Well our numbers are smaller, for one, so it’s less likely cis people will have a trans man or woman as a family member or friend, and it’s that kind of connection to oppressed people that makes all the difference in terms of recognizing our humanity.  But more importantly, trans people’s struggle requires a kind or moral imagination that many people find a challenge. What I mean is that straight people know what it’s like to be in love– so a movement based around the idea that “everyone deserves to love whom they love” is not a hard sell.  But transness isn’t about who you love; it’s about who you are.  And many people just can’t imagine what it must be like to find yourself in a body that doesn’t feel like home.  But they should try to imagine it.  In the name of God they should try to imagine it.  Because it’s a very hard life, and this vulnerable, precious community deserves love and kindness and understanding.  Instead of being turned into whipping girls and boys for people whose stock in trade is hate.

    4. What needs to happened next in terms of acceptance?

    Everyone needs to open their hearts and treat their fellow man and woman with love.

    5. Anything else you have to add?

    Well, just that I know that “open your heart and treat people with love” sounds like an easy thing to say, and that I recognize that in fact it’s not.  Treating other people with love is in fact the hardest thing in the world. But we can do it.  One soul at a time.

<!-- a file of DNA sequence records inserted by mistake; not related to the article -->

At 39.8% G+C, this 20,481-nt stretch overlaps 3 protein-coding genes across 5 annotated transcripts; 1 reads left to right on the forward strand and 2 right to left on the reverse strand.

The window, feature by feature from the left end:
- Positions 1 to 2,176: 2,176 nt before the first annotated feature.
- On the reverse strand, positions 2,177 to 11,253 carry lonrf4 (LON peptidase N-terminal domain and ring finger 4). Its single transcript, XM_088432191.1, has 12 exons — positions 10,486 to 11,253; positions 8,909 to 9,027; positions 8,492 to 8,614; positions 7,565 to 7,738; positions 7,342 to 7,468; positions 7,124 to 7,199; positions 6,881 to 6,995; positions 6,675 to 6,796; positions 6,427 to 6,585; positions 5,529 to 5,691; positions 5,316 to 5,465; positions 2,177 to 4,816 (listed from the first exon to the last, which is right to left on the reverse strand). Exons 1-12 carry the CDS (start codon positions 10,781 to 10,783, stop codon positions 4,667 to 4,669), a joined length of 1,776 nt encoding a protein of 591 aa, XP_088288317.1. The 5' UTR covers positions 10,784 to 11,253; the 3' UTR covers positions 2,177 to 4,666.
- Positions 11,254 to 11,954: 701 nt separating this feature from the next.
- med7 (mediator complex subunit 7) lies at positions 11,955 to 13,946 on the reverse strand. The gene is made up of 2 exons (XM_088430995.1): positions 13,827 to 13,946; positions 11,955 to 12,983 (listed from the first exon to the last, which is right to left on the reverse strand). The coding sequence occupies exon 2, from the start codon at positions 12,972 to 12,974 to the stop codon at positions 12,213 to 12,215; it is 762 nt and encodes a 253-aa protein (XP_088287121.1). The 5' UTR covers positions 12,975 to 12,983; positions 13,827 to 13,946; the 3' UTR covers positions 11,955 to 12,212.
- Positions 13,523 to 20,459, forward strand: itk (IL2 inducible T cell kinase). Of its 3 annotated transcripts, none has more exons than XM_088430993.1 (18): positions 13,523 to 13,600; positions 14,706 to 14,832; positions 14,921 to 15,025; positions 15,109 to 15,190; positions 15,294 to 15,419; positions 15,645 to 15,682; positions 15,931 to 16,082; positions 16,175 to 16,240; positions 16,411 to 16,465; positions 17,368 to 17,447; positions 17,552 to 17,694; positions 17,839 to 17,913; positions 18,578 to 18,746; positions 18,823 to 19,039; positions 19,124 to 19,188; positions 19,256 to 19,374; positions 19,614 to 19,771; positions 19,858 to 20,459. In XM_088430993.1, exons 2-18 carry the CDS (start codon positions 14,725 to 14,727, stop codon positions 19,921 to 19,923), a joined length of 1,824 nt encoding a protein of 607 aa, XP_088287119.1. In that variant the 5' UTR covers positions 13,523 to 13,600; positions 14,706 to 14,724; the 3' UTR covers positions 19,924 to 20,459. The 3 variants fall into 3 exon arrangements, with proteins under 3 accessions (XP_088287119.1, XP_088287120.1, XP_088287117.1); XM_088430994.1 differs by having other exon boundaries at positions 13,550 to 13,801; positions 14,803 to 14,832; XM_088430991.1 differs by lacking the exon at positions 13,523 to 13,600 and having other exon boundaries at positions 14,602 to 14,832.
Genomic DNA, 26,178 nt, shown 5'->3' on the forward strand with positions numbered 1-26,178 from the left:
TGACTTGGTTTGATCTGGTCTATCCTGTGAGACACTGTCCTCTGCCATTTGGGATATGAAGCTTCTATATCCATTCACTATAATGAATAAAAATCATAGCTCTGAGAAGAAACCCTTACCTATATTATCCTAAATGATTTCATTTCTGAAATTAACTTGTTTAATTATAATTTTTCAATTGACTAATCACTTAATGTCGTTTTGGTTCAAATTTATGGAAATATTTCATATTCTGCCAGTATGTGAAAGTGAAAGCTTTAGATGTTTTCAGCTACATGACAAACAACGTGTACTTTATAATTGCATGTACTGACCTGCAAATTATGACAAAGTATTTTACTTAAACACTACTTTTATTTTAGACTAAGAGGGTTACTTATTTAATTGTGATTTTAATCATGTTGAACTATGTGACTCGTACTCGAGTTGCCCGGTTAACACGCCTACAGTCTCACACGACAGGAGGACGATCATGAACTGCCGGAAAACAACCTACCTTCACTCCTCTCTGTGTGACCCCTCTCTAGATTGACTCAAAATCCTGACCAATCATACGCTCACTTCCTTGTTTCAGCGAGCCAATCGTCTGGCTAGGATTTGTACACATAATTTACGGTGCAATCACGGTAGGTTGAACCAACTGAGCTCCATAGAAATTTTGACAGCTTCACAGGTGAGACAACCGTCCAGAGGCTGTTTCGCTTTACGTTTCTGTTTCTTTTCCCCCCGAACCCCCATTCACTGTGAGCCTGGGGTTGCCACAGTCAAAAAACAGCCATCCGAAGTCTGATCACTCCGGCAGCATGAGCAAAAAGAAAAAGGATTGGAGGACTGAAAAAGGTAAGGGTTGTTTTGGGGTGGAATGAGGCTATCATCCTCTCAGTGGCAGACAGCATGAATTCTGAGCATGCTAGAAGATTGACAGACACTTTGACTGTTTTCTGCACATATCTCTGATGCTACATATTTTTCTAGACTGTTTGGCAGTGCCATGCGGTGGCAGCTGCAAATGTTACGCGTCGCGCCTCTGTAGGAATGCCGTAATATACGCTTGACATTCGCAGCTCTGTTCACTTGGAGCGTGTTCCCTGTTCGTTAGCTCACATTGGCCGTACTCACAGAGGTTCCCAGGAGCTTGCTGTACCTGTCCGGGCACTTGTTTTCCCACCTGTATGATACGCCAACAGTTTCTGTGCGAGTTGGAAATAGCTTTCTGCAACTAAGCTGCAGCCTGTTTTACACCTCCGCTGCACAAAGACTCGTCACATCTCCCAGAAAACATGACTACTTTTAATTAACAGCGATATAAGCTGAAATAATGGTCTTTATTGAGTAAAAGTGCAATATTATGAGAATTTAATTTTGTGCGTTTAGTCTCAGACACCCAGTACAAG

• JFB.com Blog

    Love and Kindness are a Form of Politics, too.

    - by Jennifer Boylan

    My dear friends.

    I have struggled to find a path that seems loving and peaceful, politically, this year. I know people who vote across the political spectrum and I refuse to see anyone as my enemy. We are here to love one another, and that includes–for me– trying to understand and open the hearts even of people who wish me dead. And by dead, I don’t mean metaphorically dead, but ACTUAL DEAD, like the kid I met after a 13335837_10208505004918705_3134377357487735525_nspeech in Ohio, who said he thought people like me should be “exterminated.” I hope to find love in my heart even for him. Yes, even for him. 

    Politically my issues are closest to Sanders. Now that Senator Clinton is the presumptive nominee I will vote and work for her. I hope Senator Sanders, whom I love– and whom I once met at Bread and Puppet Theatre in Vermont –as well as his supporters–will put country ahead of self now. We should all criticize her, as Senator Sanders did, to make her a wiser candidate. But let’s talk like grown ups. We can criticize her without our eyes rolling back in our heads and going, conspiracy, Benghazi, Goldman Sachs, Ash nazg durbatulûk, ash nazg gimbatul. One part of the journey is over, and another now begins.